FRANKLIN, Ind. — Testifying about traumatic events is sometimes necessary in the legal system, but it’s never easy for anyone — let alone a child.
A group of volunteers and organizations in Johnson County came together to help children who have to tell some horrible stories.
A hallway about 10 yards long that leads to two interview rooms at the Johnson County Prosecutor's Office is undergoing a transformation.
"Before, this hallway was just a very kind of intimidating space,” Kimberly Hoffman said.
For her Leadership Johnson County professional development class, Hoffman coordinated a team of community organizations to raise money and complete a mural to create the “Hall of the Brave”.
The colorful, bright mural features mountains, a forest and animals. “You are Believed” is also written in large letters on one of the walls.
"Lots of color, I really enjoy bright colors,” said mural design artist Whitney Rader. “I think kids like bright colors. I think that it's friendly and inviting."
Children walk down the hallway to interview rooms where they have to talk about very difficult cases, such as domestic violence and sexual abuse. The children may be a victim or observed an incident involving their own family members.
"When children are going from the waiting room to the room to testify, they are empowered as they walk through the hallway,” Hoffman said. “They see these scenes of mountains and forest and animals, and they feel that they are heard."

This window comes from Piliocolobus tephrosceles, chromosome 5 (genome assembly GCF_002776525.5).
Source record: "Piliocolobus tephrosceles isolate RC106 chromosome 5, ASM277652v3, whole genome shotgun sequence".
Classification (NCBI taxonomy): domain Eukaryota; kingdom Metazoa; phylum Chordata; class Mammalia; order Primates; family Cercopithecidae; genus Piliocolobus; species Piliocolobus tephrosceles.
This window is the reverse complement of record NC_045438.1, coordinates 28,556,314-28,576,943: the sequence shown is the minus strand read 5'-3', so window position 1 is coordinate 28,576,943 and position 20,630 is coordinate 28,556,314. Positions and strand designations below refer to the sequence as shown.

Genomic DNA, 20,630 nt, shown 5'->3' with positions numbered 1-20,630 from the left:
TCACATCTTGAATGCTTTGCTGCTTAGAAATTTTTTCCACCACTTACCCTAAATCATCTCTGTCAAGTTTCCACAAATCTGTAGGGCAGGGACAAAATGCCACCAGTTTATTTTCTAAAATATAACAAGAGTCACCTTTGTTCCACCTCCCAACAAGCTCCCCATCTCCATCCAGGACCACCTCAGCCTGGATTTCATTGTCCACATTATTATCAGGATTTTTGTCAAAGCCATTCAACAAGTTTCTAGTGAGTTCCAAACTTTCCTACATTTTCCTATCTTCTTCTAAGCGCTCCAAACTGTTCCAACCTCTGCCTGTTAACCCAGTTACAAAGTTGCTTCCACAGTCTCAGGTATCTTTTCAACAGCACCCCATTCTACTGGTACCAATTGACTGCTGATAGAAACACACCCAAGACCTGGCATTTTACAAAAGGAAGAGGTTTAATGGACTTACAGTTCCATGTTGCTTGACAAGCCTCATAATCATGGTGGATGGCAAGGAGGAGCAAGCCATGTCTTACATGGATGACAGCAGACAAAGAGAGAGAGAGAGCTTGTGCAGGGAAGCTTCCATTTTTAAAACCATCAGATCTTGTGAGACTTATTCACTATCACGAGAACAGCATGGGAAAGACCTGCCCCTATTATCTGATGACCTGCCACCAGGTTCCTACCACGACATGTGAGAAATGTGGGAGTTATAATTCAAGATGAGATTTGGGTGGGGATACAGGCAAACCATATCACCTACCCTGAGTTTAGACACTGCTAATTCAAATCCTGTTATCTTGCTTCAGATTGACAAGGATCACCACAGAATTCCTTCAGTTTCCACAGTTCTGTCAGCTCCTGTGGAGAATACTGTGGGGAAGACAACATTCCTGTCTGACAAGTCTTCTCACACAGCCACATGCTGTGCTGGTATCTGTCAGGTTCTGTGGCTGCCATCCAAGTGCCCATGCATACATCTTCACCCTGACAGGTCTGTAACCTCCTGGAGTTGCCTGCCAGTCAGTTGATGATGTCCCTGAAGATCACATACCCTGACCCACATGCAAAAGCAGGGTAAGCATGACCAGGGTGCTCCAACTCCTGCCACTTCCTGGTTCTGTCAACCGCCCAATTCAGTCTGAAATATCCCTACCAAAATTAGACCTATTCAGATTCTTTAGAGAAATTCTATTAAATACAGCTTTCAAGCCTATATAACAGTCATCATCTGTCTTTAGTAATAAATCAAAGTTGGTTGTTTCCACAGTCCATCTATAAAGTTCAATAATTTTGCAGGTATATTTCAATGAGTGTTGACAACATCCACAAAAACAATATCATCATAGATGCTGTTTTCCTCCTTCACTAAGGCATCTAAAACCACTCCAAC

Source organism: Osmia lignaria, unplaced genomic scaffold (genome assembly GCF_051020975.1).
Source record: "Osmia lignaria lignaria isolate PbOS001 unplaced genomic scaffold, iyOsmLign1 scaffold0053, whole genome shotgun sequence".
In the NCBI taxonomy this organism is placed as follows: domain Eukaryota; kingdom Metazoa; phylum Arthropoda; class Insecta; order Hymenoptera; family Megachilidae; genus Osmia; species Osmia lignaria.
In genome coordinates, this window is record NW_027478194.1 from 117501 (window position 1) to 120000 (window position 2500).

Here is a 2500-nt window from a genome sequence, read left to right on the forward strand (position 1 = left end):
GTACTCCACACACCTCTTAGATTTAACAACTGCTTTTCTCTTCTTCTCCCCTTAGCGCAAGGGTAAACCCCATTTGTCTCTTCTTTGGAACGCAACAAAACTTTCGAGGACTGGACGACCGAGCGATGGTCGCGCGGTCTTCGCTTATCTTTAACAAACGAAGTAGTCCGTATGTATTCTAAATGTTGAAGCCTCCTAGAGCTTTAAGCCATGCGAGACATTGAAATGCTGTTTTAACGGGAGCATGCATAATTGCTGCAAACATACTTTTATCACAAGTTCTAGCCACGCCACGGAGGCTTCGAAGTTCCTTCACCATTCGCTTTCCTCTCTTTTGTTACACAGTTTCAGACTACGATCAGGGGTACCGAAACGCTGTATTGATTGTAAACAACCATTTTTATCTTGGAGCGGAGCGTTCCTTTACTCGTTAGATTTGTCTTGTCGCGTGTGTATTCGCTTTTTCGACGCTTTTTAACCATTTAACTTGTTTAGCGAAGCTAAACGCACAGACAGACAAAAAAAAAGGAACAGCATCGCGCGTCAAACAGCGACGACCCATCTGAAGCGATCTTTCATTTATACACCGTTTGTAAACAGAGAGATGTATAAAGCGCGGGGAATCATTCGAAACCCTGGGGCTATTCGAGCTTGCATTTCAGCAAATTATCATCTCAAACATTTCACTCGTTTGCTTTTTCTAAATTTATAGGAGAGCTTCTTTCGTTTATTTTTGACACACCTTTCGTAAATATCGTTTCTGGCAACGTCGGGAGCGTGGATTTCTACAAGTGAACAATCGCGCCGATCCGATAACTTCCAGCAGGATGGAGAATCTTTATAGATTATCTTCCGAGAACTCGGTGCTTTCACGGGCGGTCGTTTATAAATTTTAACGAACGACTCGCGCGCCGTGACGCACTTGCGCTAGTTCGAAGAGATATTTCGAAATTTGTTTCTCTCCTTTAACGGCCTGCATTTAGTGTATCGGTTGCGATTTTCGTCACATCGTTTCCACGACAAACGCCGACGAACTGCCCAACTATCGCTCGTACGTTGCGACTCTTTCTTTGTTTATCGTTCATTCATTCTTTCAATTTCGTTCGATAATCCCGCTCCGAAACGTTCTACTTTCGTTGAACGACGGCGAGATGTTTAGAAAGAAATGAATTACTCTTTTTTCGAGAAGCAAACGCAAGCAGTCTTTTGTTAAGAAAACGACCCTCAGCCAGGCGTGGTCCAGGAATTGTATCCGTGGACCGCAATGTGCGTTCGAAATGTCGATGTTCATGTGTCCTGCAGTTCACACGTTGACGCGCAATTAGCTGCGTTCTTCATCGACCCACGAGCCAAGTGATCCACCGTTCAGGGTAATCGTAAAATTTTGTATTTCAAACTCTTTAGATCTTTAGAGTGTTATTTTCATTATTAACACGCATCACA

A $4,000 grant from Johnson County REMC covered the project costs and allows additional donations to benefit ASSIST Indiana, which serves survivors of violence. ASSIST Indiana got approval for the mural from the prosecutor.
Creative Council of Franklin turned to Rader for the design.
"What I hope it does for them is that when they walk through, they feel safe,” Rader said. “They can smile. When they see that ‘You are Believed,' I feel like that would touches their heart and lets them know that they can be believed in what they're saying in their testimony."
"They're going to have to relive what could hopefully be the most traumatic thing they have to go through in their life,” said Patrick Tisdale, Creative Council of Franklin Board President, while taking a break from painting the mural, “and to go from there to there and have a moment where it's a bit of a reprieve from what they're thinking through, the hard things that they have to relive again and again."
The hallway even has new lighting to brighten the short walk with a scene of encouragement for a child dealing with unthinkable circumstances.
About a dozen people worked on the Hall of the Brave. They started painting in early December and finished the mural just before Christmas.